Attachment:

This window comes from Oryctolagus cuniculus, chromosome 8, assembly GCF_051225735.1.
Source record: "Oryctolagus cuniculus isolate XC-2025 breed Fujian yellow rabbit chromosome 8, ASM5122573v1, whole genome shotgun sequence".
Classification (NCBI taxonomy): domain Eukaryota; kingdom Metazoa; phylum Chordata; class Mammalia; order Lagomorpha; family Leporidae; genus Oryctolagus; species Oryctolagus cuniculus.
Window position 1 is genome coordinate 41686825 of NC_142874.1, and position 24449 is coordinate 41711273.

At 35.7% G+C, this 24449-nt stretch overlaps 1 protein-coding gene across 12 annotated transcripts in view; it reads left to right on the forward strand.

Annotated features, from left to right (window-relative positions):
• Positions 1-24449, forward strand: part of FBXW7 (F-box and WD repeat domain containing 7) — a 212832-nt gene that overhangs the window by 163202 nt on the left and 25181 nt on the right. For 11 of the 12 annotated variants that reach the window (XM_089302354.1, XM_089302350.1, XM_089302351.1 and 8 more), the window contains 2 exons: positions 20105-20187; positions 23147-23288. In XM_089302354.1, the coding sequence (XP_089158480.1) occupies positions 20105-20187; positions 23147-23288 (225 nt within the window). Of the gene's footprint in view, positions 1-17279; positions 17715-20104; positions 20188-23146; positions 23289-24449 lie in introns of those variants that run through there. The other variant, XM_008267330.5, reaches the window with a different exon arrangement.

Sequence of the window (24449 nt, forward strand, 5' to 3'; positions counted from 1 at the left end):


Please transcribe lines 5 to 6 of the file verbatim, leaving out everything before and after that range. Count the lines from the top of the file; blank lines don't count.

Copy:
At 35.7% G+C, this 24449-nt stretch overlaps 1 protein-coding gene across 12 annotated transcripts in view; it reads left to right on the forward strand.

Annotated features, from left to right (window-relative positions):